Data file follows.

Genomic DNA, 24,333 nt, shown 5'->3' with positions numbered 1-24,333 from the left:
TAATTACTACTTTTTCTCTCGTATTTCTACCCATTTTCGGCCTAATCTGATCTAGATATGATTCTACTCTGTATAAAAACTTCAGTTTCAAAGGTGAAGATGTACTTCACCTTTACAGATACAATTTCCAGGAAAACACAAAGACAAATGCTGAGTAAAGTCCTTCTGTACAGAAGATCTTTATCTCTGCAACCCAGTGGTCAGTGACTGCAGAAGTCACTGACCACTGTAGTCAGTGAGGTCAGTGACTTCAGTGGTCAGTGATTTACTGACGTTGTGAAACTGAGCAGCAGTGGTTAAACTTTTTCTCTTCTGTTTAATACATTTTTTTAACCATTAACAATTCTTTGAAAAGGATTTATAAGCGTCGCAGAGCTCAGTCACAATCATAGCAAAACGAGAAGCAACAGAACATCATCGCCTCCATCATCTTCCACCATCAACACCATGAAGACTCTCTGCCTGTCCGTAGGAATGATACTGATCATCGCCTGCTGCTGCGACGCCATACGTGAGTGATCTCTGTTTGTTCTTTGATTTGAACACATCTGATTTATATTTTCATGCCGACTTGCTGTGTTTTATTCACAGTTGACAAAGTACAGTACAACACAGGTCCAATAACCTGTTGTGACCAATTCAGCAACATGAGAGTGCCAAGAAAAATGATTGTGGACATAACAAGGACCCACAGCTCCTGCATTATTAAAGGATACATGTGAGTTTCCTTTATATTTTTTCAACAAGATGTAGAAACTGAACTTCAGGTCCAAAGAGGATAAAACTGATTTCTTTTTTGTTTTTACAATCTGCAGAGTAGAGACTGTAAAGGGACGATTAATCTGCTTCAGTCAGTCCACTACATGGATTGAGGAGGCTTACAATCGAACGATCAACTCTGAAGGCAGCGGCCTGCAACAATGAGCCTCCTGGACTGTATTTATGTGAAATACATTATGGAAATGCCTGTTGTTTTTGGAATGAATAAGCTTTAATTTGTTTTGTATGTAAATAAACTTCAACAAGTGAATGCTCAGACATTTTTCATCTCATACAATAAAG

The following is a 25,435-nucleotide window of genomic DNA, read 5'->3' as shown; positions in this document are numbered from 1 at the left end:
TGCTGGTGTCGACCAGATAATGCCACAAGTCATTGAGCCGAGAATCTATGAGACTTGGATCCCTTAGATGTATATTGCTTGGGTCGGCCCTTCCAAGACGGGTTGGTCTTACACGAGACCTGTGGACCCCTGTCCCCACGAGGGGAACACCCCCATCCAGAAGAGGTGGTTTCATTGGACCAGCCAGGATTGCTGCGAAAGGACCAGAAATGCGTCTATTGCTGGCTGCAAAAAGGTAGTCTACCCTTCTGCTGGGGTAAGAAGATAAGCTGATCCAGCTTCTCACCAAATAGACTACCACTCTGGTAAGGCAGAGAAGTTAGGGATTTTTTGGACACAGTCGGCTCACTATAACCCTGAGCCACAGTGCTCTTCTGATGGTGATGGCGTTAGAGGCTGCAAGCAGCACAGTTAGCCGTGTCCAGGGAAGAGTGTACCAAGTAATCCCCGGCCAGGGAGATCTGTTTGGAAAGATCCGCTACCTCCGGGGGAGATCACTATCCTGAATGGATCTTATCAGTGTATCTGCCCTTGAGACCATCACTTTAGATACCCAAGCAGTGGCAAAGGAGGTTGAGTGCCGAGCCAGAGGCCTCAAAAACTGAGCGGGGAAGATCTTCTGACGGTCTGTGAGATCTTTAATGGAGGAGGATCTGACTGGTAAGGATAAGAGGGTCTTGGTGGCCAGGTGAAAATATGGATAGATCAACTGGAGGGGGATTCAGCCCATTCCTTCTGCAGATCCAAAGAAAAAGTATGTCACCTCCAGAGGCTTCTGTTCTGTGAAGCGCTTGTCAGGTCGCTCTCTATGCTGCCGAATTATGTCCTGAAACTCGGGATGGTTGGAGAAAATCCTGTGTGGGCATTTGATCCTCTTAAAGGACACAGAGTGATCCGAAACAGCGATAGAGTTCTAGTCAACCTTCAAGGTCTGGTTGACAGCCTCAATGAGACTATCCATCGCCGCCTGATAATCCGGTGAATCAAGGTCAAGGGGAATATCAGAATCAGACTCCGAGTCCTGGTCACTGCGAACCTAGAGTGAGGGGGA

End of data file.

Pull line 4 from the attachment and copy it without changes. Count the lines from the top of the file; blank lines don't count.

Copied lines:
TGCTGGTGTCGACCAGATAATGCCACAAGTCATTGAGCCGAGAATCTATGAGACTTGGATCCCTTAGATGTATATTGCTTGGGTCGGCCCTTCCAAGACGGGTTGGTCTTACACGAGACCTGTGGACCCCTGTCCCCACGAGGGGAACACCCCCATCCAGAAGAGGTGGTTTCATTGGACCAGCCAGGATTGCTGCGAAAGGACCAGAAATGCGTCTATTGCTGGCTGCAAAAAGGTAGTCTACCCTTCTGCTGGGGTAAGAAGATAAGCTGATCCAGCTTCTCACCAAATAGACTACCACTCTGGTAAGGCAGAGAAGTTAGGGATTTTTTGGACACAGTCGGCTCACTATAACCCTGAGCCACAGTGCTCTTCTGATGGTGATGGCGTTAGAGGCTGCAAGCAGCACAGTTAGCCGTGTCCAGGGAAGAGTGTACCAAGTAATCCCCGGCCAGGGAGATCTGTTTGGAAAGATCCGCTACCTCCGGGGGAGATCACTATCCTGAATGGATCTTATCAGTGTATCTGCCCTTGAGACCATCACTTTAGATACCCAAGCAGTGGCAAAGGAGGTTGAGTGCCGAGCCAGAGGCCTCAAAAACTGAGCGGGGAAGATCTTCTGACGGTCTGTGAGATCTTTAATGGAGGAGGATCTGACTGGTAAGGATAAGAGGGTCTTGGTGGCCAGGTGAAAATATGGATAGATCAACTGGAGGGGGATTCAGCCCATTCCTTCTGCAGATCCAAAGAAAAAGTATGTCACCTCCAGAGGCTTCTGTTCTGTGAAGCGCTTGTCAGGTCGCTCTCTATGCTGCCGAATTATGTCCTGAAACTCGGGATGGTTGGAGAAAATCCTGTGTGGGCATTTGATCCTCTTAAAGGACACAGAGTGATCCGAAACAGCGATAGAGTTCTAGTCAACCTTCAAGGTCTGGTTGACAGCCTCAATGAGACTATCCATCGCCGCCTGATAATCCGGTGAATCAAGGTCAAGGGGAATATCAGAATCAGACTCCGAGTCCTGGTCACTGCGAACCTAGAGTGAGGGGGA